After the death of Eric Garner in 2014 shook the nation, the phrase “I can’t breathe” has become a chilling symbol for violence doled out at the hands of the state. TFTP has reported on multiple instances in which entirely peaceful and often innocent people have muttered those words just before police officers squeeze the last bit of life from their bodies. George Floyd’s last words also partly consisted of “I can’t breathe.” Since his death, TFTP has reported on far too many more instances in which victims of police violence have managed to say those words just before they die.
“If you can talk, you can breathe!” is the most common response from officers when they squeeze the life out of people in their custody. Unfortunately, however, these cops are almost always wrong.
John Neville became one of these tragic cases as begged for his life as multiple deputies piled on top of him as he had a medical emergency. Now, the taxpayers of Forsyth County are going to be held liable for the sadistic actions of the officers involved.
According to the lawsuit filed last week, officers at “Forsyth County’s jail not only pinned John Neville in a prone position that ultimately led to his death but also that he was denied use of an inhaler for his asthma and that officials ignored repeated signs that he was in medical distress.” According to Rockingham Now:
On Sept. 28, Sean Neville, John Neville’s son and the executor of his father’s estate, filed a 74-page lawsuit in U.S. District Court in the Middle District of North Carolina, which includes Forsyth County. The detention officers and the nurse are named as defendants. The lawsuit also names Wellpath LLC, the jail’s medical provider at the time of Neville’s death, Forsyth County Sheriff Bobby Kimbrough Jr. and Forsyth County.
The incident began on Dec. 2, 2019, when Neville was found semi-conscious on the floor of his jail cell. According to the lawsuit, the deputies denied Neville his inhaler medication and he went into a medical emergency, falling from the top bunk in his cell.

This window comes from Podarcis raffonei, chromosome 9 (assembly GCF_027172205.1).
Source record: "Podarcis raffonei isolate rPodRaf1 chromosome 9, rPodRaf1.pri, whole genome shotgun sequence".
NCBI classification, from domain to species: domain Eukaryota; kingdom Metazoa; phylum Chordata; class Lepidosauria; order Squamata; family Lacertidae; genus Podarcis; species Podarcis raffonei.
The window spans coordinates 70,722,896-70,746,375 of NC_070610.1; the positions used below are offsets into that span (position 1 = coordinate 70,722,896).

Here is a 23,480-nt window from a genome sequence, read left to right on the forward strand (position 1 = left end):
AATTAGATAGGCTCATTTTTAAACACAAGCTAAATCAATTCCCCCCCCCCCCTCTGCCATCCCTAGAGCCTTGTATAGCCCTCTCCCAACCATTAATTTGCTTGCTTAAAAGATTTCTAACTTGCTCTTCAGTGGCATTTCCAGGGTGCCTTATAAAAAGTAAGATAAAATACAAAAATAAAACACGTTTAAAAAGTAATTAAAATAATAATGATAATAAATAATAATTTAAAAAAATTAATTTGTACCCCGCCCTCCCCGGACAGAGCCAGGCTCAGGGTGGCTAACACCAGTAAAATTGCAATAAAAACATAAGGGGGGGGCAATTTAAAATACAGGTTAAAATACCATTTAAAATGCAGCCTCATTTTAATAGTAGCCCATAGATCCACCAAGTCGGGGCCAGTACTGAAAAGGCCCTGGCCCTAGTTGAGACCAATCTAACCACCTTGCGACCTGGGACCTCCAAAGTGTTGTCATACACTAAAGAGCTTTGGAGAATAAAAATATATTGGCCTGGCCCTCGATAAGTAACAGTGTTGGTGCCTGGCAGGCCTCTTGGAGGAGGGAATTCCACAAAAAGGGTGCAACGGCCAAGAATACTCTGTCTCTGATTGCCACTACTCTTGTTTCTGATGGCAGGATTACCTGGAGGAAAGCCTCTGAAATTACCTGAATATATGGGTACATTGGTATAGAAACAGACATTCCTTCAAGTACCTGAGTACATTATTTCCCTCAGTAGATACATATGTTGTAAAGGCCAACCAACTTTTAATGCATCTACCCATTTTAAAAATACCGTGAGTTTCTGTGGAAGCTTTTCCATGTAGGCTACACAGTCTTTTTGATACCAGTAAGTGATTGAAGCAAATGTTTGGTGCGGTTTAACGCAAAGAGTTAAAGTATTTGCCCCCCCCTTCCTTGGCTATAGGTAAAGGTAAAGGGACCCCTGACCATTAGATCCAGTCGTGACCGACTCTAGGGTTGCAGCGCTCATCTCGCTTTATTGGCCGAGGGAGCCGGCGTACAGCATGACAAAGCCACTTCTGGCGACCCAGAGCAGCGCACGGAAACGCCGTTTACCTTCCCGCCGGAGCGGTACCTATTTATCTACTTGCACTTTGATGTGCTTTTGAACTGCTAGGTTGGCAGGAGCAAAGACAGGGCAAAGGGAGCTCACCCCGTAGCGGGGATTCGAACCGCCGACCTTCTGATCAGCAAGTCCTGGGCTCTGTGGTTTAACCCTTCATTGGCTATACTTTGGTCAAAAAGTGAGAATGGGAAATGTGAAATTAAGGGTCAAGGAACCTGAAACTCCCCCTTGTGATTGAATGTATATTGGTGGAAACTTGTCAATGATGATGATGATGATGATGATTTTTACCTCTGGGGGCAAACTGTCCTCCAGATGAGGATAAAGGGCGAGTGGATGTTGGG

The deputies continue telling Neville to “calm down” but Neville eventually panics and tries to stand up.
“You had a seizure,” the nurse said. “They’re just taking care of you. They’re doing this so you don’t hurt yourself.”
“You’re going to be alright, buddy,” a deputy says. “You’re going to be alright. You’re having a bit of a medical episode here.”
“I can’t breathe. I can’t breathe. I can’t breathe. Help!” Neville said as deputies retorted, “If you can talk, you can breathe.”
But Neville was telling the truth. He could not breathe.
Neville was being held face down on his stomach, begging to be rolled over so he could catch his breath but the deputies refused. He asked them over 30 times, every one of the requests were denied.
The deputies had put broken handcuffs on Neville and were unable to get them off. Apparently this was humorous to the deputies who began to laugh about it.
“Whose cuffs are those?” A voice out of sight of the camera asks whose cuffs are on Neville.
A deputy says they are his.
The voice says, ‘That’s coming out of your paycheck,’” and the deputies laugh.
One deputy tells others he knows they’re enjoying holding down Neville before offering them a break if they need it.
After a straight 11 minutes with cops on top of him, Neville fell unconscious and stopped breathing.
“You guys killed him,” someone shouts. “You killed him.”
He was transported to the hospital but would not make it.
According to the News & Observer:
An autopsy report listed his cause of death as a lack of oxygen that led to a heart attack and brain injury from being held in prone restraint.
That technique of holding prisoners on their stomach with their arms handcuffed behind their backs and their ankles raised to their wrists is controversial across the country because of the number of deaths it has caused.
On July 8, 2019, seven months after Neville died, Forsyth County District Attorney Jim O’Neill announced felony involuntary manslaughter charges against the six people involved: a nurse and five deputies.
Those charged are identified as deputies Sarah E. Poole, Antonio M. Woodley and Christopher Stamper, Corp. Edward J. Roussel and Sgt. Lavette M. Williams. The nurse is Michelle Heughins.
For months the News & Observer fought for the release of the video but the DA denied it. On July 31, 2020, Superior Court Judge Greg Horne ordered the sheriff’s office to provide two of the videos to the media coalition and the videos were finally released.
Below are those videos, warning, they are disturbing.
News coverage of the video and video summary:
This article was originally featured at The Free Thought Project and is republished with permission.